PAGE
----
I’m writing this from Washington DC, the site of the annual World Bank Spring Meetings. As hundreds of ministers descend on the city to discuss the pressing finance and development issues of the day, the Springs are a great chance to reflect on the world’s efforts to fund the fight against global malnutrition.
The World Bank is a particularly appropriate place to have this discussion, as they were a key partner in the production of the Investment Framework for Nutrition, which indicates that we need to spend $70 billion by 2025 to achieve the World Health Assembly targets on stunting, wasting, anaemia and exclusive breastfeeding.
Yet despite the invaluable analysis done in that framework, and the progress made since, we are still lagging far behind schedule against almost all the world’s nutrition indicators and goals. 155 million children are stunted, 52 million are wasted, whilst obesity in young children and anaemia in women of reproductive age have both risen. This is totally unacceptable, and more must be done.
Why are we behind?
There are many reasons why we are so far behind, not least the chronic inequity that we examined two years ago in our Unequal Portions report. But there’s one factor that underpins all others: the continuing inability to provide the financing that the fight against malnutrition demands. And I think perhaps the Investment Framework’s narrative does not help our case here, as it doesn’t tell the full story. Critically, it excludes the financial requirements for nutrition-sensitive investments. This is understandable, as there’s minimal data in this area. But we must be ambitious. If we’re serious about achieving SDG2 and ending malnutrition for all by 2030, we need to think about larger numbers that include those vital nutrition-sensitive interventions.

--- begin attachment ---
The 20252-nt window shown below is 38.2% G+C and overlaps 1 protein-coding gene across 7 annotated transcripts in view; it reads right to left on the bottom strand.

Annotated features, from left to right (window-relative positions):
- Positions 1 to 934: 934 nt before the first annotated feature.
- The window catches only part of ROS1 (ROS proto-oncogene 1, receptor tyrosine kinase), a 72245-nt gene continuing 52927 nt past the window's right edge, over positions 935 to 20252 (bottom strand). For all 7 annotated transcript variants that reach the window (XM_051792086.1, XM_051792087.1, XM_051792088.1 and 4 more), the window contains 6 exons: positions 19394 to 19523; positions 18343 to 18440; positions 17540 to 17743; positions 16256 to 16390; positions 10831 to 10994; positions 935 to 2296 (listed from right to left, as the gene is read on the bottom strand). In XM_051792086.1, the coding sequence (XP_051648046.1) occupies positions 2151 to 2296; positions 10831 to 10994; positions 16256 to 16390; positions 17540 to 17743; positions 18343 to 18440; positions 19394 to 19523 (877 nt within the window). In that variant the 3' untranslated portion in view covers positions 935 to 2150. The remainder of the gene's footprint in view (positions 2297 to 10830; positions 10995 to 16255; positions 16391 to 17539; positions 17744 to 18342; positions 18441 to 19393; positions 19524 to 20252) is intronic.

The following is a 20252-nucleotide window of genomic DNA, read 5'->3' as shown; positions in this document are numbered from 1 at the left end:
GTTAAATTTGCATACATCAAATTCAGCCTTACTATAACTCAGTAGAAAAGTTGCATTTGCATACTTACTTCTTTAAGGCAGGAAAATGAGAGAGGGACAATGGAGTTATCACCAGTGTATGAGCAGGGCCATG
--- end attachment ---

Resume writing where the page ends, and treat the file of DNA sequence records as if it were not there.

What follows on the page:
New calculations from Save the Children indicate that to deliver on SDG2, an additional $23.25 billion is required each year until 2030, three times more than the World Bank figure. While these calculations are rudimentary (as mentioned, the nutrition-sensitive data here is almost non-existent), the underlying message is clear and unequivocal: the current nutrition financing paradigm can’t provide that sort of financing – we need a step change in how we fund the fight against malnutrition.
A new model for nutrition financing
Our new position paper, Nutrition Boost¸ sets out what needs to be done to address the financing gap. The first element is a diversification and refocusing of nutrition finance, hailing:
- the primary standing of domestic resource mobilisation and the necessity for progressive tax reform
- the importance of scaling up innovative financing mechanisms such as the Global Financing Facility and Power of Nutrition
- the use of official development assistance to fill the gaps, focusing on the most excluded and catalysis of domestic resources.
Those methods are all paramount, but to my mind far more important is the second element – the ways in which increased funding is spent. No matter how much finance is available, we believe success will not be achieved without following these four key pillars rigorously.
- Supporting and funding national nutrition plans – the key to sustainable, country-driven change, providing costs on a country by country level, identifying funding gaps across the range of nutrition interventions, and holding government accountable to those gaps
- Equity – prioritising ‘Leave No One Behind’ and moving away from the uneven picture of achievement that characterised the Millennium Development Goals
- Transparency & Accountability – all nutrition financing must be transparent and accountable, both domestically and globally
- Bridging the humanitarian–development divide – investment in shock responsive development work allied with sustained post-humanitarian response funding to lock in developmental gains.
If we can get these right, SDG2 will be within reach again. Now that’s something worth striving for.